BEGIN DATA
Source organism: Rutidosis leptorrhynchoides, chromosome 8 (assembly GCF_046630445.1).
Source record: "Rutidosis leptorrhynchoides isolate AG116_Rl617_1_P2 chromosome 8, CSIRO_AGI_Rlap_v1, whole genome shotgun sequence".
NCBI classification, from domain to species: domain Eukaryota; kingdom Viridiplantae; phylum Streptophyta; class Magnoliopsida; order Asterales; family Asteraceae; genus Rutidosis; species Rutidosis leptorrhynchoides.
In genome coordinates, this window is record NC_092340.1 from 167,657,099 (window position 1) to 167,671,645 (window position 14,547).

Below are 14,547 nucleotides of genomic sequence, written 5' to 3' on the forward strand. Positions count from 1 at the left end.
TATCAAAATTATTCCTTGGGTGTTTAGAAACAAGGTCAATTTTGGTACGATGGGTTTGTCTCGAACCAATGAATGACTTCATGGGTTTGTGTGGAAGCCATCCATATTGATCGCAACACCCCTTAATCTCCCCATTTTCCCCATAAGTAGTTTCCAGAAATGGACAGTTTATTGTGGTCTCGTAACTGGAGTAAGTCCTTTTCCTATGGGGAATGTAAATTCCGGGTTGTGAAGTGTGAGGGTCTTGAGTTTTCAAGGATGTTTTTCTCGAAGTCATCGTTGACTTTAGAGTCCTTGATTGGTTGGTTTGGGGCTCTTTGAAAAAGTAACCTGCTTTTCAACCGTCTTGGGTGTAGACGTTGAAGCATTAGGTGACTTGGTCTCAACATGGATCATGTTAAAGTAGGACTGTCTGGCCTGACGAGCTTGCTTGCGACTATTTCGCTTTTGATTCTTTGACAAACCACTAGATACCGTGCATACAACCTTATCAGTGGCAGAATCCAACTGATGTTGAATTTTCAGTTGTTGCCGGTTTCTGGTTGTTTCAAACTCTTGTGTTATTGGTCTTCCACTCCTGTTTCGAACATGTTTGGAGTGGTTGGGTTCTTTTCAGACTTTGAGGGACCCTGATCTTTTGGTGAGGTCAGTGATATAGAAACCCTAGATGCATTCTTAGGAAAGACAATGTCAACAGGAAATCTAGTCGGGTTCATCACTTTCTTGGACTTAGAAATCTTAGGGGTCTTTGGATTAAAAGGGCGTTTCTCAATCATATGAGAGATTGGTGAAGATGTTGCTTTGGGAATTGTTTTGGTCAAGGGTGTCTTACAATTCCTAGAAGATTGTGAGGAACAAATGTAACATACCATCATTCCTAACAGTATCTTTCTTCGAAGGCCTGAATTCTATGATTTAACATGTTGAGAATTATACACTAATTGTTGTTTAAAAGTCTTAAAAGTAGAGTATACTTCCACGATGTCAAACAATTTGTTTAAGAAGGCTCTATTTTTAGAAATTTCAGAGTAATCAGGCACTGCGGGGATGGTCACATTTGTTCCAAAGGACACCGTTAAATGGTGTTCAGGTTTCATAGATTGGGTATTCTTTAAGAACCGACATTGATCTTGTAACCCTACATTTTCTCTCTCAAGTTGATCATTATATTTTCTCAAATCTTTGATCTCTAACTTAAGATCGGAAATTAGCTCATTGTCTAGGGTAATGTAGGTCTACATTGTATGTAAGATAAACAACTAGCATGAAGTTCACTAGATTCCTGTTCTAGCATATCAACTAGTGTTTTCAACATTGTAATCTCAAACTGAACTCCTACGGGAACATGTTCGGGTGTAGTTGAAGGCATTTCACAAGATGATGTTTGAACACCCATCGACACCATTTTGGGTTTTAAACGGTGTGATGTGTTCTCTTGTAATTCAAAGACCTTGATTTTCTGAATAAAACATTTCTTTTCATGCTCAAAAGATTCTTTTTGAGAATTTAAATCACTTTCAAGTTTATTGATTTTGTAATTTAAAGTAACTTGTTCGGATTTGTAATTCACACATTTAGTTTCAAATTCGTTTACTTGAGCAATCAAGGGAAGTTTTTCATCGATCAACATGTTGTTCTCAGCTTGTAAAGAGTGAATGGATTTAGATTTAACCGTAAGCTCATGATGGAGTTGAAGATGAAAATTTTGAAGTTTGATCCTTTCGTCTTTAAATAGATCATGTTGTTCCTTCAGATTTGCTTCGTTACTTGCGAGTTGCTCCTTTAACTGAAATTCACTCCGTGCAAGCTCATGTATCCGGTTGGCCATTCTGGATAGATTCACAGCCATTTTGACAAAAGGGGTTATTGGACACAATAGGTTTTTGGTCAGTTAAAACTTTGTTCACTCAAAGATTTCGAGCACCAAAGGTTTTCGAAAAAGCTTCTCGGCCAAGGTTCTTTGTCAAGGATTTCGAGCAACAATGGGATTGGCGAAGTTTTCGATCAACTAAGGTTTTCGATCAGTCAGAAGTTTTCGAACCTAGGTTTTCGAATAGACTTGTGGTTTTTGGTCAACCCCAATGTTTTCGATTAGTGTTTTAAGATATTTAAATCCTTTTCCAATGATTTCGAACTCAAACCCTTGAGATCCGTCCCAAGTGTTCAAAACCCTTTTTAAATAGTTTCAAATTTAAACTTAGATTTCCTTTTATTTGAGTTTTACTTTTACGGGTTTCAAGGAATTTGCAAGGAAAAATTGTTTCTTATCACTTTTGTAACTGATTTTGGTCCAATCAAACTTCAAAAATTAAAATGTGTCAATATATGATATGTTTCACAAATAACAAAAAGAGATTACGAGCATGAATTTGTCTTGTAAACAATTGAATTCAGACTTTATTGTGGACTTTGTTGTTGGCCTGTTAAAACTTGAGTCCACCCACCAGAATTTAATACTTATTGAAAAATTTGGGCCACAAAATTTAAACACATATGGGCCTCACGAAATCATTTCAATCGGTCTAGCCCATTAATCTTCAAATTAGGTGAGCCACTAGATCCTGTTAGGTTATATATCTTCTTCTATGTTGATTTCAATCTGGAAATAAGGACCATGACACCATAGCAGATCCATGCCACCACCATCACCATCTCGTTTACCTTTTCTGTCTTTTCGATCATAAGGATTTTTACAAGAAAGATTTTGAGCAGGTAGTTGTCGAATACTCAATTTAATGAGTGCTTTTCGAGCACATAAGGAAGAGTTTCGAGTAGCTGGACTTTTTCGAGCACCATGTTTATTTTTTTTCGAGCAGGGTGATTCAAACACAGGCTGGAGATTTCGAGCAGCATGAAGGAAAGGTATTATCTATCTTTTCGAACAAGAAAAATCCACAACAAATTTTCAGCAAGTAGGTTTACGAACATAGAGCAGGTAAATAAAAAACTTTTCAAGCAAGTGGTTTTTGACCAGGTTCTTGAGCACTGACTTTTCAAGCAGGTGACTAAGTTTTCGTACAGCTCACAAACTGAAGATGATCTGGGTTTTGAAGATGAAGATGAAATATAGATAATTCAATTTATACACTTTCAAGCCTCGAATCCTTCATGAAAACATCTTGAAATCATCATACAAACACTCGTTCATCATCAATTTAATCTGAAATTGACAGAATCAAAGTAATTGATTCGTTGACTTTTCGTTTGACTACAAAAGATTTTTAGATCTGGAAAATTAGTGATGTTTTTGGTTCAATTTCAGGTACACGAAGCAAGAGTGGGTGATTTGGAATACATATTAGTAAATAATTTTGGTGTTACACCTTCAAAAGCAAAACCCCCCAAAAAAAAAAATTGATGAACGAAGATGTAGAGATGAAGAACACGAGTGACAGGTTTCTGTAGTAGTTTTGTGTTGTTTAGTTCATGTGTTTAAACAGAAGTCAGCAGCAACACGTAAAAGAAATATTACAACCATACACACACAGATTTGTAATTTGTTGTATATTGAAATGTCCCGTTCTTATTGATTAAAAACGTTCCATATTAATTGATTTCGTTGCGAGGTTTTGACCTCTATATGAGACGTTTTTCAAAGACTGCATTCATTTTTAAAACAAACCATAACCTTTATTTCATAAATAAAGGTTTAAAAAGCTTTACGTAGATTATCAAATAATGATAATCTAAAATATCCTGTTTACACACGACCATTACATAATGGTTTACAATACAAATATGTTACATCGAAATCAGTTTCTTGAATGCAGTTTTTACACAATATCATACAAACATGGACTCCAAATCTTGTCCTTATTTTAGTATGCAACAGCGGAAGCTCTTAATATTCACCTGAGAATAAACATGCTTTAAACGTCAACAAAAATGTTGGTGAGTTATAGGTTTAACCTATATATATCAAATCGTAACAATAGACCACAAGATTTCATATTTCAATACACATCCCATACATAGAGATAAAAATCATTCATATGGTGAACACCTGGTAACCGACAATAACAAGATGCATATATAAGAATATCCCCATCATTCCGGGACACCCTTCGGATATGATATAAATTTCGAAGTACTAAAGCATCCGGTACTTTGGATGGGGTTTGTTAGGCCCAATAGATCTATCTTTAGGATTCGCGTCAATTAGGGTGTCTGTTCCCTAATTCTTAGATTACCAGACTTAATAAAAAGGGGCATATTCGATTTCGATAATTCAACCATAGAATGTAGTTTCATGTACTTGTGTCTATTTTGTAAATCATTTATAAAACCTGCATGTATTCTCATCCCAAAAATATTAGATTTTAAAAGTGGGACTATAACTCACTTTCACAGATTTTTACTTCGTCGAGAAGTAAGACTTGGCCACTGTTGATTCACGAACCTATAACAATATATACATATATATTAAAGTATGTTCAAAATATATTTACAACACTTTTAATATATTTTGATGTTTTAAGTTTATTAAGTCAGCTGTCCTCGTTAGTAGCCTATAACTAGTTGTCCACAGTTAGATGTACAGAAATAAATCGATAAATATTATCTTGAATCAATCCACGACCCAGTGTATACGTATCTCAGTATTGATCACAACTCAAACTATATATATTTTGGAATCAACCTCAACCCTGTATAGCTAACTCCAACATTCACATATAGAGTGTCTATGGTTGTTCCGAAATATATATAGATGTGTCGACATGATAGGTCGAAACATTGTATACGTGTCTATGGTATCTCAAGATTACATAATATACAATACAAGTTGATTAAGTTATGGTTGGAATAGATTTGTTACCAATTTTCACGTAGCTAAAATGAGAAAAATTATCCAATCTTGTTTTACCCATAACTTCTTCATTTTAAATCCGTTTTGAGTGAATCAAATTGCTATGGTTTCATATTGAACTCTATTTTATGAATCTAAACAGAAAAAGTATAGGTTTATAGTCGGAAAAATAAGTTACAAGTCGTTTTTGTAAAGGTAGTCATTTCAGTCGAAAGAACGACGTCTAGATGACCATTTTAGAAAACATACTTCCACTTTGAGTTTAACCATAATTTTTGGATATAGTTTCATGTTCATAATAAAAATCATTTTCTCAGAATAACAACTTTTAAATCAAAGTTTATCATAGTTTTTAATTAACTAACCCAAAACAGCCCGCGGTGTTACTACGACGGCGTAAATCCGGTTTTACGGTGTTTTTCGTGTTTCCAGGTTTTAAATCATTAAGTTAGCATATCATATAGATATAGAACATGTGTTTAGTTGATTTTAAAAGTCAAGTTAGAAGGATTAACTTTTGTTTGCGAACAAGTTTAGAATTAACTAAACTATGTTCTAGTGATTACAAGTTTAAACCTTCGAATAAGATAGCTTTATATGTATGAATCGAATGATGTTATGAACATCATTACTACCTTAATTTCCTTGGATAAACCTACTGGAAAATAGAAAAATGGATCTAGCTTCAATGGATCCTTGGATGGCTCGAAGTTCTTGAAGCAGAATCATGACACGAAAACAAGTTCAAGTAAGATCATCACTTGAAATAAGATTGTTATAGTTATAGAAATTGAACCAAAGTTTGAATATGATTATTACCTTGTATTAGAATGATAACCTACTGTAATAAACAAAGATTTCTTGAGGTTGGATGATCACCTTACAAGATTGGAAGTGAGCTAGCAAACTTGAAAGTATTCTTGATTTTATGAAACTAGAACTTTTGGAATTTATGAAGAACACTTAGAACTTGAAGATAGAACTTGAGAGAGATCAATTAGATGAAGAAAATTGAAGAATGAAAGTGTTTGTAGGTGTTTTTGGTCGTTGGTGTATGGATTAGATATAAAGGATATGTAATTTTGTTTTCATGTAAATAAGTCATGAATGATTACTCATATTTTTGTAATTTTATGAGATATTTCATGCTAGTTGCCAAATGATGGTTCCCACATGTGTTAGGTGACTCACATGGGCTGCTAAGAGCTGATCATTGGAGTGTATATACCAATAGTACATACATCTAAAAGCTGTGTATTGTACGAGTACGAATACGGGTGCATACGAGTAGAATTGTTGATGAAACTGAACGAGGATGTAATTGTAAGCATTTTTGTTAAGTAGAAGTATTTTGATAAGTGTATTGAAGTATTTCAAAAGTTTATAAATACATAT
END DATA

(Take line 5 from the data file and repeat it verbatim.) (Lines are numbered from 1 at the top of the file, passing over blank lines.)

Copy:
Below are 14,547 nucleotides of genomic sequence, written 5' to 3' on the forward strand. Positions count from 1 at the left end.